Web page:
In the case Vento v Chief Constable of West Yorkshire Police, guidelines were given on how an employment tribunal (ET) should determine the amount of money to be awarded for injury to feelings in successful discrimination claims. As a result, the Court of Appeal in Vento set out three bands to be used when assessing injury to feelings:
- less serious cases, such as a one off event that was not extremely serious
- serious cases, such as ongoing discrimination
- very severe cases, such as prolonged discrimination or repeated harassment over a period of time.
Compensation for discrimination claims remain unlimited and tribunals can award more than the upper limit provided in the Vento bands in exceptional cases.
The Acas Code of Practice on Disciplinary and Grievance Procedures provides practical guidance and sets out principles for handling grievances in the workplace. A failure to follow the code's recommendations will not, on its own, make an organisation liable to legal proceedings. Tribunals will, however, take the code into account when considering relevant cases.
This case concerned an employee who was dismissed after three months of employment. In a meeting with two other members of the management team, the organisation’s managing director attempted to outline that this was due to her being made redundant, something that he would later admit to the employment tribunal (ET) was untrue. Immediately seeing through this, the employee questioned why she was being dismissed and if it was to do with her race. The managing director challenged her to claim this was a case of discrimination. He then told her to leave immediately.
The employee submitted a letter of grievance and an appeal against her dismissal but these were not responded to. She later brought numerous claims to the employment tribunal, including that she had been subjected to racial harassment during her dismissal.
The ET dismissed most of her claims as they were brought out of time, however, they did uphold her further complaint of racial harassment in respect of her dismissal.
The ET reasoned it was very clear that the employee had been aware she was the victim of wrongdoing and that she was being placed under pressure not to question it. They also called into question the subsequent actions of the organisation following the bringing of her claim as they had admitted to lying about the redundancy and later tried to outline that they suspected her of theft, something that the ET viewed with ‘considerable scepticism.’ They were therefore satisfied that her dismissal amounted to unwanted conduct, was intimidating and a violation of her dignity.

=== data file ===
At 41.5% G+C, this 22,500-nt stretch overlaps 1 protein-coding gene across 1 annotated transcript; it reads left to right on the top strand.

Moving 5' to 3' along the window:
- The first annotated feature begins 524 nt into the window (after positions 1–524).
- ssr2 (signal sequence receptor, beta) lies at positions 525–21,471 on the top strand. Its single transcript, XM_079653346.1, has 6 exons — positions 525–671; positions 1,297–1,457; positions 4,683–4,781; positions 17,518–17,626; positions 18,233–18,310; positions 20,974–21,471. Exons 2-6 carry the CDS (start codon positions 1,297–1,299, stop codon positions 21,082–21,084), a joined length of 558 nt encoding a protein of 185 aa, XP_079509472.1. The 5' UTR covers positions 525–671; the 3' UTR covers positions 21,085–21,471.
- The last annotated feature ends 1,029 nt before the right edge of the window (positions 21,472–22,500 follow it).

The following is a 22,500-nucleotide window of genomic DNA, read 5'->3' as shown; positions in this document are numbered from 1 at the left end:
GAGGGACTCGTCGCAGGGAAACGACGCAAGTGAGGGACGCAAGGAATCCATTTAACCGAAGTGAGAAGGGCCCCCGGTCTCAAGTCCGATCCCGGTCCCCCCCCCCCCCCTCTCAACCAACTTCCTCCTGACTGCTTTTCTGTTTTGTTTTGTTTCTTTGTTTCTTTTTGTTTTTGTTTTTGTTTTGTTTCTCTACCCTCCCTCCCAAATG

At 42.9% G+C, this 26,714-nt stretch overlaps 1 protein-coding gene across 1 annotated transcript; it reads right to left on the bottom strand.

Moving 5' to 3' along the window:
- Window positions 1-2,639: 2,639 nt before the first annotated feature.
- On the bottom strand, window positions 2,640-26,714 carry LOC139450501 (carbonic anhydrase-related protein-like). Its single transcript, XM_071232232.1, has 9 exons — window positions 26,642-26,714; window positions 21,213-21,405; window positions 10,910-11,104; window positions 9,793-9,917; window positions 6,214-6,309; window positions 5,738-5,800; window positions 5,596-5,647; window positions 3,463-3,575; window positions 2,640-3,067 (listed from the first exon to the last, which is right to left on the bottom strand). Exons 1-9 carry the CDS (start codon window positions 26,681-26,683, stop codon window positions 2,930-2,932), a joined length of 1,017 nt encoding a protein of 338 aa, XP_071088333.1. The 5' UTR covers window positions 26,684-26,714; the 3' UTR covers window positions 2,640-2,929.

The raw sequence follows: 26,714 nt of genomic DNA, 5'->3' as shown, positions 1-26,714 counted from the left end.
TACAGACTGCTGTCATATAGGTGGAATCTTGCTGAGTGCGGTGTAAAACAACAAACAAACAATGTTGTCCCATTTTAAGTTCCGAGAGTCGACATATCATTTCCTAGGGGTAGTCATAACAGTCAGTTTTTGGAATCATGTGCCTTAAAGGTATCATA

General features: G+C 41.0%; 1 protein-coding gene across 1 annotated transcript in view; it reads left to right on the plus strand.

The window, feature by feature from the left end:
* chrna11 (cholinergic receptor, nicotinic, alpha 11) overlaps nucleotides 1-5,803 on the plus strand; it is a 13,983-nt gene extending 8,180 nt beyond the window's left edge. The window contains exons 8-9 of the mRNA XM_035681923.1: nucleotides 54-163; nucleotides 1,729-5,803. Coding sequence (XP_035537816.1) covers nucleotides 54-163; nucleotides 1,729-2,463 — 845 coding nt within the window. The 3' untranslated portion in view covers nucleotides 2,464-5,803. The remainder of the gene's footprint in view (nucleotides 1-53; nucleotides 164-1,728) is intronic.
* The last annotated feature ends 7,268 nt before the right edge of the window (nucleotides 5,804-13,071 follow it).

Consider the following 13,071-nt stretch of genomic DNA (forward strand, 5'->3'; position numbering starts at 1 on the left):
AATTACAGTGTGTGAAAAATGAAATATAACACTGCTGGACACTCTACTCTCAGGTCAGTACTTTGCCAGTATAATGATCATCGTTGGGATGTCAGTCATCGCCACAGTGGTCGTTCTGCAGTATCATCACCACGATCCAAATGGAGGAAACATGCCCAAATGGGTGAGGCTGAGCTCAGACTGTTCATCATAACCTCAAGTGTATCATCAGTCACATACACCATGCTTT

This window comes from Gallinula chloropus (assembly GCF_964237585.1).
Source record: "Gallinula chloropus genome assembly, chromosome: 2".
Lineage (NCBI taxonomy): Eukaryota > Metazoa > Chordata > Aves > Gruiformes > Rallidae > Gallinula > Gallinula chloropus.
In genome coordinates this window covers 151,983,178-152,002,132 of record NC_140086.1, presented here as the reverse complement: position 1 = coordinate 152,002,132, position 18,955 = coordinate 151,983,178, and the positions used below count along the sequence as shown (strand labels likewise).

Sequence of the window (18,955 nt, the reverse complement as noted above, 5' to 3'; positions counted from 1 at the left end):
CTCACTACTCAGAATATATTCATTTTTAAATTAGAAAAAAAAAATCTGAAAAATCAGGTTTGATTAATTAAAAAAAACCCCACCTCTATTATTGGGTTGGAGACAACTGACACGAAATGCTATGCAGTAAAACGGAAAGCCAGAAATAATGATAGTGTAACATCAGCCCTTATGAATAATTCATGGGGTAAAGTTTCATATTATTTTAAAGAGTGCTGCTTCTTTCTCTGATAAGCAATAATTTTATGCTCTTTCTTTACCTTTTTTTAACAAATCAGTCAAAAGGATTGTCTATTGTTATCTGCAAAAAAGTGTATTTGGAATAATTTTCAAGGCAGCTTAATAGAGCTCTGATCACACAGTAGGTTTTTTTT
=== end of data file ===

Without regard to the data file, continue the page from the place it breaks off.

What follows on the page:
At a later remedy hearing, the tribunal awarded the following to the employee:
- injury to feelings compensation of £16,000, which fell in the middle Vento band
- aggravated damages of £5,000 due to the organisation’s failure to respond to her grievance or appeal, their lies in regard to the false redundancy and unsubstantiated accusation of theft, and their failure to apologise
- personal injury award of £3,000 due to the employee’s subsequent depression
- uplift of 25 per cent for failure to follow the Acas Code of Practice by not responding to the employee’s grievance and appeal.
The organisation appealed to the Employment Appeal Tribunal, arguing that the awards were ‘manifestly excessive’ and had applied the wrong Vento band. They also stated that the ET had double-counted some of the factors at the remedy hearing.
The EAT dismissed the appeal in the most part, primarily agreeing with the reasoning of the ET.
They outlined that the fact the discrimination had been a one-off act (they were not able to consider the other acts claimed) did not limit the employment tribunal to the lower Vento bracket. This is because the bands are not prescriptive and such awards will always be fact specific. The question that will be focussed on is what effect the discriminatory act has had on the claimant. Whether it was a one-off act or a course of conduct are relevant facts but not determinative.
The EAT did agree that the ET had erred by taking into account the organisation’s failure to follow the Acas Code of Practice in respect of the aggravated damages award and also the 25 per cent uplift. They therefore reduced the aggravated damages award by £1,000.
The case presented here is a useful commentary on how tribunals will approach Vento banding. It is not as clear cut as simply stating that one act of discrimination should only be given the lower band’s compensation; they will assess the full situation and its impact on the employee.
This case also reminds organisations of the importance of the Acas Code of Practice. By following the code, organisations can help to avoid potential claims being brought at a later date whilst also having clear guidelines to assist them in the best methods for handling a situation such as a post-employment grievance.